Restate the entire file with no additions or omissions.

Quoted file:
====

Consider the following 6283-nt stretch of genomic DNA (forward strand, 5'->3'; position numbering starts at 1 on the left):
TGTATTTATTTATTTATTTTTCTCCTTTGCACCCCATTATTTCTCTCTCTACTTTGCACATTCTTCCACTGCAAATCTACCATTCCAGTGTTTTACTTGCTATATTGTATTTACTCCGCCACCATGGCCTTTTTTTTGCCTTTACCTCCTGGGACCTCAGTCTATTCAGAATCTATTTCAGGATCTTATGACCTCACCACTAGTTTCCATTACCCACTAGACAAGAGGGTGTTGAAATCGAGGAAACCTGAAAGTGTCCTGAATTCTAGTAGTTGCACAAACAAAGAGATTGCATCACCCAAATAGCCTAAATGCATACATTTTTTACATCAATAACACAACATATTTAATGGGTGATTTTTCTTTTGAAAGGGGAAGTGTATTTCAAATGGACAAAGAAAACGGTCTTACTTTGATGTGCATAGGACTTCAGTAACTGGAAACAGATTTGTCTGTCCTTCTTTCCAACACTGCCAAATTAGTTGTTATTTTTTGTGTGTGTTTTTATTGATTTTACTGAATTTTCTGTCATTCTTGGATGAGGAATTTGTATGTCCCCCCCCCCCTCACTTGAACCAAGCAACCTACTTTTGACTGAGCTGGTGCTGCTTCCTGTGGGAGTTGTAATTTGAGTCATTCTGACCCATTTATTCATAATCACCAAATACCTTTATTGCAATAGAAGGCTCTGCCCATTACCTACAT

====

Consider the following 6283-nt stretch of genomic DNA (forward strand, 5'->3'; position numbering starts at 1 on the left):
TGTATTTATTTATTTATTTTTCTCCTTTGCACCCCATTATTTCTCTCTCTACTTTGCACATTCTTCCACTGCAAATCTACCATTCCAGTGTTTTACTTGCTATATTGTATTTACTCCGCCACCATGGCCTTTTTTTTGCCTTTACCTCCTGGGACCTCAGTCTATTCAGAATCTATTTCAGGATCTTATGACCTCACCACTAGTTTCCATTACCCACTAGACAAGAGGGTGTTGAAATCGAGGAAACCTGAAAGTGTCCTGAATTCTAGTAGTTGCACAAACAAAGAGATTGCATCACCCAAATAGCCTAAATGCATACATTTTTTACATCAATAACACAACATATTTAATGGGTGATTTTTCTTTTGAAAGGGGAAGTGTATTTCAAATGGACAAAGAAAACGGTCTTACTTTGATGTGCATAGGACTTCAGTAACTGGAAACAGATTTGTCTGTCCTTCTTTCCAACACTGCCAAATTAGTTGTTATTTTTTGTGTGTGTTTTTATTGATTTTACTGAATTTTCTGTCATTCTTGGATGAGGAATTTGTATGTCCCCCCCCCCCTCACTTGAACCAAGCAACCTACTTTTGACTGAGCTGGTGCTGCTTCCTGTGGGAGTTGTAATTTGAGTCATTCTGACCCATTTATTCATAATCACCAAATACCTTTATTGCAATAGAAGGCTCTGCCCATTACCTACAT